URGENT: Tell the House to Reject Flawed Version of Violence Against Women Reauthorization Act
May 16, 2012
The United States House of Representatives will vote today, Wednesday, May 16, on the reauthorization of the Violence Against Women Act (VAWA). This landmark piece of legislation provides both local communities and women essential resources to help combat domestic abuse and sexual assault, and stalking.
For example, the Senate bill bars shelters from discriminating against domestic violence victims who are gay, lesbian, bisexual, or transgendered; allows battered illegal immigrants easier access to visas; and helps Native American women who suffer domestic and sexual violence on their private lands. It also prohibits religious organizations from using VAWA funds to discriminate against a qualified job applicant based on his or her religious beliefs.
Yet the House bill either weakens or completely strips all of these significant protections.
The evidence is clear: VAWA has helped to prevent domestic and sexual violence, save lives, and hold offenders accountable. According to the U.S. Department of Justice, the number of women killed by an intimate partner fell by roughly 34 percent between 1993 and 2008, while the number of nonfatal violent acts against women by intimate partners decreased by 53 percent. Furthermore, domestic violence remains a serious problem for women – 1 in 4 will experience it in her life – but also poses serious risks to gay, lesbian, bisexual, transgendered persons, immigrants, and Native Americans. Indeed, the national domestic abuse hotline receives an astounding 23,000 calls per month.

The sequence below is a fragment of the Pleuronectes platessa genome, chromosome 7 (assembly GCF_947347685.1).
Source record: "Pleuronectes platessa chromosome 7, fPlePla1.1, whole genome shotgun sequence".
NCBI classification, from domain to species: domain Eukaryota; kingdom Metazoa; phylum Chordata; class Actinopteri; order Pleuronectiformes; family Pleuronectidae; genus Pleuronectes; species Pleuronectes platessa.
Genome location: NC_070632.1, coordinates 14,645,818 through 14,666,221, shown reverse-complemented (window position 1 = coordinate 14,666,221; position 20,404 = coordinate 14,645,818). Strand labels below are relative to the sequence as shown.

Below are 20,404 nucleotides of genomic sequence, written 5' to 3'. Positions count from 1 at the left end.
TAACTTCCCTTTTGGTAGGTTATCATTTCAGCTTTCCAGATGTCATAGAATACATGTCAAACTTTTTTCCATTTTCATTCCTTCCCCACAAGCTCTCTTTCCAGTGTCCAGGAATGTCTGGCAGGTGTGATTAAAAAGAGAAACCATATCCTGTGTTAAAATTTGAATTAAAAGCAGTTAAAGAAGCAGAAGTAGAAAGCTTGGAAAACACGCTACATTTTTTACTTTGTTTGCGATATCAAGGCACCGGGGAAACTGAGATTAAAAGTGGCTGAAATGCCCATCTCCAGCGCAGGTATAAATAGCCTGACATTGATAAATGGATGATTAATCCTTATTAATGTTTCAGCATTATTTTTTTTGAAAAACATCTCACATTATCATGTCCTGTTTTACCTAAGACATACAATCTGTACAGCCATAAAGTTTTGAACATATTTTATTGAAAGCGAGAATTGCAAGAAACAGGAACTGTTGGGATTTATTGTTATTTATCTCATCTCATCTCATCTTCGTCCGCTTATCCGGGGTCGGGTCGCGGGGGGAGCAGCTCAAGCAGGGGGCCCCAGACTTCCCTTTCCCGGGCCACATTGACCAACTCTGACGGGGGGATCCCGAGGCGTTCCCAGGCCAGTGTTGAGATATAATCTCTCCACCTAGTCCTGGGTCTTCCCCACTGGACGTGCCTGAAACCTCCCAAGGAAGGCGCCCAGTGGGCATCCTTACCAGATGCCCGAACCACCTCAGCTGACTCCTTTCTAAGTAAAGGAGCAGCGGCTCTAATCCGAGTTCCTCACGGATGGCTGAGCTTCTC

No human being should be denied protections against domestic or sexual violence simply because of his or her gender, sexual orientation, or nationality. And taxpayer dollars should never be used to underwrite jobs in which religion is a factor in hiring decisions.
It’s time for the House to drop the current version of VAWA and work to pass the expanded Senate-approved version.
Contact your Representative today and tell him or her to vote down the flawed version of the Violence Against Women Act, and push for the House to take up the Senate’s expanded version.